Virginia Lawmakers Apologize for Slavery

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The Virginia state legislature issues an apology for the state's past history of slavery. The Old Dominion becomes the first southern state to formally acknowledge its role through legislative channels.


This is WEEKEND EDITION from NPR News. I'm Liane Hansen.

Virginia has become the first state to apologize for slavery. Late yesterday, the state legislature voted to express profound regret for the state's role in the slave trade. The bill's sponsor, Democratic Delegate A. Donald McEachin, said, For there to be true reconciliation over slavery, there has to be an apology and it should come from Virginia.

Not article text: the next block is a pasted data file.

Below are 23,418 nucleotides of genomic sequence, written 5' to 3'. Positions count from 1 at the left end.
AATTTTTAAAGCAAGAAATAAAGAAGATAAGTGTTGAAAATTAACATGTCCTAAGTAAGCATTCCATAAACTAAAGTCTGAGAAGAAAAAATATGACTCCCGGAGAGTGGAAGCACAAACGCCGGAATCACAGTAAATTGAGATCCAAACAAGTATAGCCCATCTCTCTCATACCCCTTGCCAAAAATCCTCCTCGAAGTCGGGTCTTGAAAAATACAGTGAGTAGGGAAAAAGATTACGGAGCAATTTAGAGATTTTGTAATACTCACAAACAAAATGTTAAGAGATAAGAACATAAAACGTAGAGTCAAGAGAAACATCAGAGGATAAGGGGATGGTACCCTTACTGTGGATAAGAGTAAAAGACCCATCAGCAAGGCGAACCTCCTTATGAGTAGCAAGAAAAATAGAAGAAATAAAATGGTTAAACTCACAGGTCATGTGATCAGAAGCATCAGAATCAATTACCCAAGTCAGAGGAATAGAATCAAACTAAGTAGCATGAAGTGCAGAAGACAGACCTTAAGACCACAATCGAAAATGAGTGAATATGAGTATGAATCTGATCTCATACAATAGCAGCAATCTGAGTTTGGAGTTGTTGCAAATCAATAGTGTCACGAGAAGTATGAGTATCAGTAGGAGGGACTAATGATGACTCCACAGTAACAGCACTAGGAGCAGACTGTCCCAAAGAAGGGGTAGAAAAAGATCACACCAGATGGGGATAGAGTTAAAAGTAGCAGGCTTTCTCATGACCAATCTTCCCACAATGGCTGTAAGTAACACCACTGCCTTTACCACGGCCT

Mr. A. DONALD MCEACHIN (Delegate, Democrat, Virginia): Because it's the Commonwealth of Virginia that was founded on the shores of Jamestown some 400 years ago. It's the Commonwealth of Virginia that allowed slavery to come through that portal. It's the Commonwealth of Virginia that was really built on the backs of African-Americans. And so it's very appropriate that the commonwealth has now taken this step.

HANSEN: The resolution calls slavery one of the most horrendous of all depredations of human rights, and notes that even after its abolition it was followed by systematic discrimination, enforced segregation, and other practices toward African-Americans that were rooted in racism, racial bias, and racial misunderstanding.

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